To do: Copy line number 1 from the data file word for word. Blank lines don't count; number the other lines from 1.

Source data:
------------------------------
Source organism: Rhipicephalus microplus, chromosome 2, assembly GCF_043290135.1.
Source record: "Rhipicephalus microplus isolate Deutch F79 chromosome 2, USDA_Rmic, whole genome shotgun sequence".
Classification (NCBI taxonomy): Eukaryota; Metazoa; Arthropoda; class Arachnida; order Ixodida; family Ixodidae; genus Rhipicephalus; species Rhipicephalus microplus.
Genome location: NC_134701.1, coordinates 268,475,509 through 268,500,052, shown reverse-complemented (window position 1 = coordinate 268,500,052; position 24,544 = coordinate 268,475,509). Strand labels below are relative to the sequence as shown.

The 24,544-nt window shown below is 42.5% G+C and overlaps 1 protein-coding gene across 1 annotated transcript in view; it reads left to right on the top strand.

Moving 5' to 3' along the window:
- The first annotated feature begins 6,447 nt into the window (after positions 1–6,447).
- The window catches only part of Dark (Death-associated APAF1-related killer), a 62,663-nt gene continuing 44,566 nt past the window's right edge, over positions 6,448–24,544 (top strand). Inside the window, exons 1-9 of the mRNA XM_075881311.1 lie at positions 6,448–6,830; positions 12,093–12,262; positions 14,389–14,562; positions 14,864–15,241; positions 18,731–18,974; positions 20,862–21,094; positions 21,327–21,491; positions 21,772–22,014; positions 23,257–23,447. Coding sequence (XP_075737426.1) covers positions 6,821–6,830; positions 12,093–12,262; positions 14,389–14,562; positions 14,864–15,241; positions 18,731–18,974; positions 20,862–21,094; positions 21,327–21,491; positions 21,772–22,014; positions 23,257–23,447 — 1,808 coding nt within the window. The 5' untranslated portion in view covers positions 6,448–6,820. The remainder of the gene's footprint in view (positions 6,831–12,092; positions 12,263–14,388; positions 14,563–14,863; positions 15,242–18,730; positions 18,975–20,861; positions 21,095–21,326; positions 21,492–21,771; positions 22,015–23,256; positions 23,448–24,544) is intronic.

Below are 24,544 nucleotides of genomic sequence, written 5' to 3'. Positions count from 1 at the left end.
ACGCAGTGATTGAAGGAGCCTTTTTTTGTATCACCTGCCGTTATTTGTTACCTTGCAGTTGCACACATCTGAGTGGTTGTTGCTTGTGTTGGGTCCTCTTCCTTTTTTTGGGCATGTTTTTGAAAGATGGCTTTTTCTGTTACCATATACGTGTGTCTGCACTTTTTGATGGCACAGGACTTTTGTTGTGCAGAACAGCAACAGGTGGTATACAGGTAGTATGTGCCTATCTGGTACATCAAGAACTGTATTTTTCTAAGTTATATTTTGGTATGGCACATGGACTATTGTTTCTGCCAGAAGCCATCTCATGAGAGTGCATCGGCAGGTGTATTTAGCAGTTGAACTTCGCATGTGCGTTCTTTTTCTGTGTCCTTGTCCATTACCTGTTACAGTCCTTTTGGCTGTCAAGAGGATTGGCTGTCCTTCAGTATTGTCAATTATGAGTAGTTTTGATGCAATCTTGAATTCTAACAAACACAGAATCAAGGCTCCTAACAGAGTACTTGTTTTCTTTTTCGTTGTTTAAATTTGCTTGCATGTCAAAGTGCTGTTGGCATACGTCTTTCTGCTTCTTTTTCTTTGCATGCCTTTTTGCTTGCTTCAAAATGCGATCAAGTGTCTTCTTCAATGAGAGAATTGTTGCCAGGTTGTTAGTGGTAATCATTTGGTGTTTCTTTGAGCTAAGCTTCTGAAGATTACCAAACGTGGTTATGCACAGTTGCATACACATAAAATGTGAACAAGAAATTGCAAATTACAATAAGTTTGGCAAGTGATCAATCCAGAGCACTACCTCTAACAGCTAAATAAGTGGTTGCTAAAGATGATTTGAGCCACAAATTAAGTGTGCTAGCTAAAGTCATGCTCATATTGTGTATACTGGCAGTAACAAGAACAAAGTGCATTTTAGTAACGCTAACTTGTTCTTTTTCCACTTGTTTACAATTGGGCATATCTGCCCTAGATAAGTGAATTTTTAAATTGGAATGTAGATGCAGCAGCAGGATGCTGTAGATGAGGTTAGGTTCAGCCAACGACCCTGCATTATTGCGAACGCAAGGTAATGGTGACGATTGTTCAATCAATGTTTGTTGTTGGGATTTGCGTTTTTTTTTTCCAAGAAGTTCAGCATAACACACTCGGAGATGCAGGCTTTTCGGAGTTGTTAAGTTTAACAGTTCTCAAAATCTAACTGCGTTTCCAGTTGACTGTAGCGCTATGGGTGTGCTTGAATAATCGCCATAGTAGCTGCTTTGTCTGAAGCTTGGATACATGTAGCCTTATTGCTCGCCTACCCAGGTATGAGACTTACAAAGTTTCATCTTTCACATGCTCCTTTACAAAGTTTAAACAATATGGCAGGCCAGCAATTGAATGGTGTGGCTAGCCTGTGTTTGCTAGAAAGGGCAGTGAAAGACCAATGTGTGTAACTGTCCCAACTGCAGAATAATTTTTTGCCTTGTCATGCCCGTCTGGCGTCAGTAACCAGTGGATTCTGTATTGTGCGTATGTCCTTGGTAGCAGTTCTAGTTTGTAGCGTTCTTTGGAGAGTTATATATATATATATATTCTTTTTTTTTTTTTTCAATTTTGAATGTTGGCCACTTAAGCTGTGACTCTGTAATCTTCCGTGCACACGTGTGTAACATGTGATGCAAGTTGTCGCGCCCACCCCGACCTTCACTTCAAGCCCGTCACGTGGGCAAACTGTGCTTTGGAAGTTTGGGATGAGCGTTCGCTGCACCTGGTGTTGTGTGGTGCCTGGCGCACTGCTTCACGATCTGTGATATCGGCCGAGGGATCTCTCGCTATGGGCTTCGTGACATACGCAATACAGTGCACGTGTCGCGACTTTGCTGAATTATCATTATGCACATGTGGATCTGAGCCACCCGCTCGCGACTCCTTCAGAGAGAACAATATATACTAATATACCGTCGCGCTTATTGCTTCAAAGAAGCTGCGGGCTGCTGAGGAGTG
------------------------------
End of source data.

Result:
Source organism: Rhipicephalus microplus, chromosome 2, assembly GCF_043290135.1.